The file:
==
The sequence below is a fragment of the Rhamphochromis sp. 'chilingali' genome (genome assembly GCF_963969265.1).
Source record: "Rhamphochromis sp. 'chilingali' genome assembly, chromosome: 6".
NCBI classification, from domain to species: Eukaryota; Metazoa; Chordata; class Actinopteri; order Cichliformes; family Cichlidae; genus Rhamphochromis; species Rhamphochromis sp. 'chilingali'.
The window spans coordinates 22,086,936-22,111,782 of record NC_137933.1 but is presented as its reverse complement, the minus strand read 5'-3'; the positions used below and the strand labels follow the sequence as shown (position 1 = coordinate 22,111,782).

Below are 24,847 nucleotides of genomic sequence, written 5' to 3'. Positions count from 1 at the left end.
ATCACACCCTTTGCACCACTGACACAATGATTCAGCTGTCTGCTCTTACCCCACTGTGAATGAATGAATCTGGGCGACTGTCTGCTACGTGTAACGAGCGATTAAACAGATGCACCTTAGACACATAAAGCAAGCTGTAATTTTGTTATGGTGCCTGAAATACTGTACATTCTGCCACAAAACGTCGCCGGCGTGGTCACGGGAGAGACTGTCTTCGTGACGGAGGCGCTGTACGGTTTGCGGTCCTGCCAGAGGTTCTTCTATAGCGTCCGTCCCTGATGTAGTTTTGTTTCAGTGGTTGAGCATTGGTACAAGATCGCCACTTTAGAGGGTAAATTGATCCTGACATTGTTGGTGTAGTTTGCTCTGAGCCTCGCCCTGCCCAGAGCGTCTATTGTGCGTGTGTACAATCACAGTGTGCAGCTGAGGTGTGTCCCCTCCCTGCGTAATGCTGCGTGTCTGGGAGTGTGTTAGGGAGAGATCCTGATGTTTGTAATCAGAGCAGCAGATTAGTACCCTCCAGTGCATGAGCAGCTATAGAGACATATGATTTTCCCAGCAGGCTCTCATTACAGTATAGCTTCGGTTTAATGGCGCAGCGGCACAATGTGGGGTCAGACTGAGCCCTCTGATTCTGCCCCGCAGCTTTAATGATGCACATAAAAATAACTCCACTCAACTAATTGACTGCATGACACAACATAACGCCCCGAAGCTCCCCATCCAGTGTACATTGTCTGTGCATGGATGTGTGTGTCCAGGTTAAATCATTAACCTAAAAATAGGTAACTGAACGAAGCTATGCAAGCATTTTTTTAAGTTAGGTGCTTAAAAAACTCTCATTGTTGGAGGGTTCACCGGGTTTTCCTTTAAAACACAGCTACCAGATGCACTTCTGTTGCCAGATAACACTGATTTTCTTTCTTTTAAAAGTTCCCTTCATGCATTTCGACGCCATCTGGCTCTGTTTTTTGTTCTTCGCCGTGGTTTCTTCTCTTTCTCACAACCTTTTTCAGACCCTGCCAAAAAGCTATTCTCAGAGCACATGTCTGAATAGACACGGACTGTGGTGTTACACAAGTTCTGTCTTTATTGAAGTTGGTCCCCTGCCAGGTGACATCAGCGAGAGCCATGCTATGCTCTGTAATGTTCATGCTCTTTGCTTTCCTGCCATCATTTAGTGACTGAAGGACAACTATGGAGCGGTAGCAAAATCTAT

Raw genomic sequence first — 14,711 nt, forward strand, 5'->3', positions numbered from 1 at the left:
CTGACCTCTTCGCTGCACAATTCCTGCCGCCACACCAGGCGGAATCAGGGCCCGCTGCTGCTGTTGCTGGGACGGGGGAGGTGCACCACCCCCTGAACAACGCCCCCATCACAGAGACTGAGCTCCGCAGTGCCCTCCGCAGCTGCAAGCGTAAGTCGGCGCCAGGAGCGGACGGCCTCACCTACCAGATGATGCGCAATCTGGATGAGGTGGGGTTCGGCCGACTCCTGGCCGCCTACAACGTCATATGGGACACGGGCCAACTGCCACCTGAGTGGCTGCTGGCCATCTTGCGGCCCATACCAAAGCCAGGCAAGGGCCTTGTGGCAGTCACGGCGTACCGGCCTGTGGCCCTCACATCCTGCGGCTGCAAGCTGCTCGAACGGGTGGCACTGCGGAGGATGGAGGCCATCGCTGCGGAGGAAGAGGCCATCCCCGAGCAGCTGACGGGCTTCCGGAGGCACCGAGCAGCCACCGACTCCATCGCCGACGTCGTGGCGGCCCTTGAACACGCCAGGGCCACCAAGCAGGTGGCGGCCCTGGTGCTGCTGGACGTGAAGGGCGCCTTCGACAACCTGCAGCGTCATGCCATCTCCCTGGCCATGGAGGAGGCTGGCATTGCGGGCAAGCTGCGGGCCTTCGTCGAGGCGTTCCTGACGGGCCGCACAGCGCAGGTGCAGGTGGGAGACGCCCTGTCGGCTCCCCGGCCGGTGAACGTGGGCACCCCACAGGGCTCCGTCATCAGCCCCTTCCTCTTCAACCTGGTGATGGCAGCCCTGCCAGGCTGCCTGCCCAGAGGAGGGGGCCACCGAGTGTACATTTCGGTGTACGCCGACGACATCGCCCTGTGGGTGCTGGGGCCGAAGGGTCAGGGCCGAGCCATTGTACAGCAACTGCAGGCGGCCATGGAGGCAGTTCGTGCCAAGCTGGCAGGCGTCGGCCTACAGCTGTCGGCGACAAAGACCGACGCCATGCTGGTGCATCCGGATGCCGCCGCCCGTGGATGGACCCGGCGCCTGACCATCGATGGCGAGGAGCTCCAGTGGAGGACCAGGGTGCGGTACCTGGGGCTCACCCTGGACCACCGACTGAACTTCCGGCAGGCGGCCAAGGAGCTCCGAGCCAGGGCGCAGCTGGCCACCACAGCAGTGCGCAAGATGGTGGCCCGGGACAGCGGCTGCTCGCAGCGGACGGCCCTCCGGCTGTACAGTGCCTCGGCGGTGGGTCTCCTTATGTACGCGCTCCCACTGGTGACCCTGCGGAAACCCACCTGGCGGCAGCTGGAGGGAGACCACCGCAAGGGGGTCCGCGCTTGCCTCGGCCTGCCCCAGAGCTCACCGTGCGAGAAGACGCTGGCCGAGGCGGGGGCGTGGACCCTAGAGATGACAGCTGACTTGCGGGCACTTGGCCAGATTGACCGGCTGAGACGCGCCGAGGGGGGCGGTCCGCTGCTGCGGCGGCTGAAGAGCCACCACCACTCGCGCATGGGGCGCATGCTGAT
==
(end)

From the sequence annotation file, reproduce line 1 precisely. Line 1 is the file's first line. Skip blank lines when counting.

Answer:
The sequence below is a fragment of the Rhamphochromis sp. 'chilingali' genome (genome assembly GCF_963969265.1).